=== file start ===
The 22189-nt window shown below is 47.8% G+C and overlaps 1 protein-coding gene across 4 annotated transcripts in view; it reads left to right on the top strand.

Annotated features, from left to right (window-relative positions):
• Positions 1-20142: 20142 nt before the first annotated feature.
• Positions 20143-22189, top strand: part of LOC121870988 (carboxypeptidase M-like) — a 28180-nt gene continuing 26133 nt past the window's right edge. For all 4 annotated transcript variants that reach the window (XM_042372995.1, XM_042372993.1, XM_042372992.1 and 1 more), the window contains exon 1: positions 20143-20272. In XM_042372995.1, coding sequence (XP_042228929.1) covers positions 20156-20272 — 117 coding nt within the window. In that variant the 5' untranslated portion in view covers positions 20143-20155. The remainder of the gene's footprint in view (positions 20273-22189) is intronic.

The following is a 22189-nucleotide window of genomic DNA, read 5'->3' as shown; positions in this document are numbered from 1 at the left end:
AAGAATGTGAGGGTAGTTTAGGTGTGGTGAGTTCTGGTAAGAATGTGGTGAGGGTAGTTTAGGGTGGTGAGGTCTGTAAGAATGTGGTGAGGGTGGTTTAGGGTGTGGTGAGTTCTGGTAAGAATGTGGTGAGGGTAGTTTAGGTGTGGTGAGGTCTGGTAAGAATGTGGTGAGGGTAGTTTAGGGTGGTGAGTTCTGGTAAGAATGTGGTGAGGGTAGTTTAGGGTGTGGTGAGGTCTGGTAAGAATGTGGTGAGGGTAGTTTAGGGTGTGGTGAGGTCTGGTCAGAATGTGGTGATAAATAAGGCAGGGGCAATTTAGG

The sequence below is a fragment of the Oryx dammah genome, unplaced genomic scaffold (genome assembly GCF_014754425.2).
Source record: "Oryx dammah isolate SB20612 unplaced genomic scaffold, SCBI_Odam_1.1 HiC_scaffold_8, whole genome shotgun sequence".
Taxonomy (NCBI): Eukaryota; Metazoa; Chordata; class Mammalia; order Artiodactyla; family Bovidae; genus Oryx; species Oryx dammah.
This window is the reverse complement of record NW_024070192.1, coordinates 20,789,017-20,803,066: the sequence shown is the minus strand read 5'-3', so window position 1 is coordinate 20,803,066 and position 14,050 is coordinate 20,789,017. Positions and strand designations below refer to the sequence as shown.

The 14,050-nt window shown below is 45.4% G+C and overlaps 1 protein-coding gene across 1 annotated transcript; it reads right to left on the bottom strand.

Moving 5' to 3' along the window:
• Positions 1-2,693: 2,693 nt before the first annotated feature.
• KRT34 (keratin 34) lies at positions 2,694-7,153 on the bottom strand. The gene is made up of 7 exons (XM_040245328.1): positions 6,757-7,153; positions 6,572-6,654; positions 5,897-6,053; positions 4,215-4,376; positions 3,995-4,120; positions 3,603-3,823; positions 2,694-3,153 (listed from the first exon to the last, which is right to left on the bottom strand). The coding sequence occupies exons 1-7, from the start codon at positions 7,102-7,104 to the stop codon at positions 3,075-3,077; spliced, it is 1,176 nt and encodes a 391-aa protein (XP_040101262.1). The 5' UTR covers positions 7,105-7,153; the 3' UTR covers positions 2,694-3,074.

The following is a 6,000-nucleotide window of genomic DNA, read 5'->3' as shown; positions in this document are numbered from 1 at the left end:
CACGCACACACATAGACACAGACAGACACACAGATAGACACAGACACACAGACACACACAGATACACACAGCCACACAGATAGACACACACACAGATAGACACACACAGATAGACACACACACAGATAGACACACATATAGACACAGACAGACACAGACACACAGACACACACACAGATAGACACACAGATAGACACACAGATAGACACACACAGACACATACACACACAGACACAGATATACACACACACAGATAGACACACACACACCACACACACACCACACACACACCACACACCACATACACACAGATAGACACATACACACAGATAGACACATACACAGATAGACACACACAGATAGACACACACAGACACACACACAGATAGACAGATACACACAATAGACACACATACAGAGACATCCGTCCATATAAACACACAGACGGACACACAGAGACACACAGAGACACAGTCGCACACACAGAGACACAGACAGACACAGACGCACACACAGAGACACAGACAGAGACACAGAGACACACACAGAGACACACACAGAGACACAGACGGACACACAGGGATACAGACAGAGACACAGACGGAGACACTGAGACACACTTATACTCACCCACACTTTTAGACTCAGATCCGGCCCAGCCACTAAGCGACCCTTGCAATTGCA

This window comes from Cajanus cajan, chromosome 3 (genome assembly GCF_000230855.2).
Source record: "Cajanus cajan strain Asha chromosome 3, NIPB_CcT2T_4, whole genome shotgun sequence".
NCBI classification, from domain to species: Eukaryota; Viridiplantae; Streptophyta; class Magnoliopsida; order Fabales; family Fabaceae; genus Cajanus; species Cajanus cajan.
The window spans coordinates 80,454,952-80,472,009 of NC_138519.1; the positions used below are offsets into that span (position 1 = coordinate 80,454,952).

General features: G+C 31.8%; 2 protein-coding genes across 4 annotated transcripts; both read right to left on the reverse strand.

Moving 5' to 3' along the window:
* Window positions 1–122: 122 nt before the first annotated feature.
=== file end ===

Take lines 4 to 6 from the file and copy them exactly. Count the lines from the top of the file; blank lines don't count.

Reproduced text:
• Positions 20143-22189, top strand: part of LOC121870988 (carboxypeptidase M-like) — a 28180-nt gene continuing 26133 nt past the window's right edge. For all 4 annotated transcript variants that reach the window (XM_042372995.1, XM_042372993.1, XM_042372992.1 and 1 more), the window contains exon 1: positions 20143-20272. In XM_042372995.1, coding sequence (XP_042228929.1) covers positions 20156-20272 — 117 coding nt within the window. In that variant the 5' untranslated portion in view covers positions 20143-20155. The remainder of the gene's footprint in view (positions 20273-22189) is intronic.

The following is a 22189-nucleotide window of genomic DNA, read 5'->3' as shown; positions in this document are numbered from 1 at the left end:
AAGAATGTGAGGGTAGTTTAGGTGTGGTGAGTTCTGGTAAGAATGTGGTGAGGGTAGTTTAGGGTGGTGAGGTCTGTAAGAATGTGGTGAGGGTGGTTTAGGGTGTGGTGAGTTCTGGTAAGAATGTGGTGAGGGTAGTTTAGGTGTGGTGAGGTCTGGTAAGAATGTGGTGAGGGTAGTTTAGGGTGGTGAGTTCTGGTAAGAATGTGGTGAGGGTAGTTTAGGGTGTGGTGAGGTCTGGTAAGAATGTGGTGAGGGTAGTTTAGGGTGTGGTGAGGTCTGGTCAGAATGTGGTGATAAATAAGGCAGGGGCAATTTAGG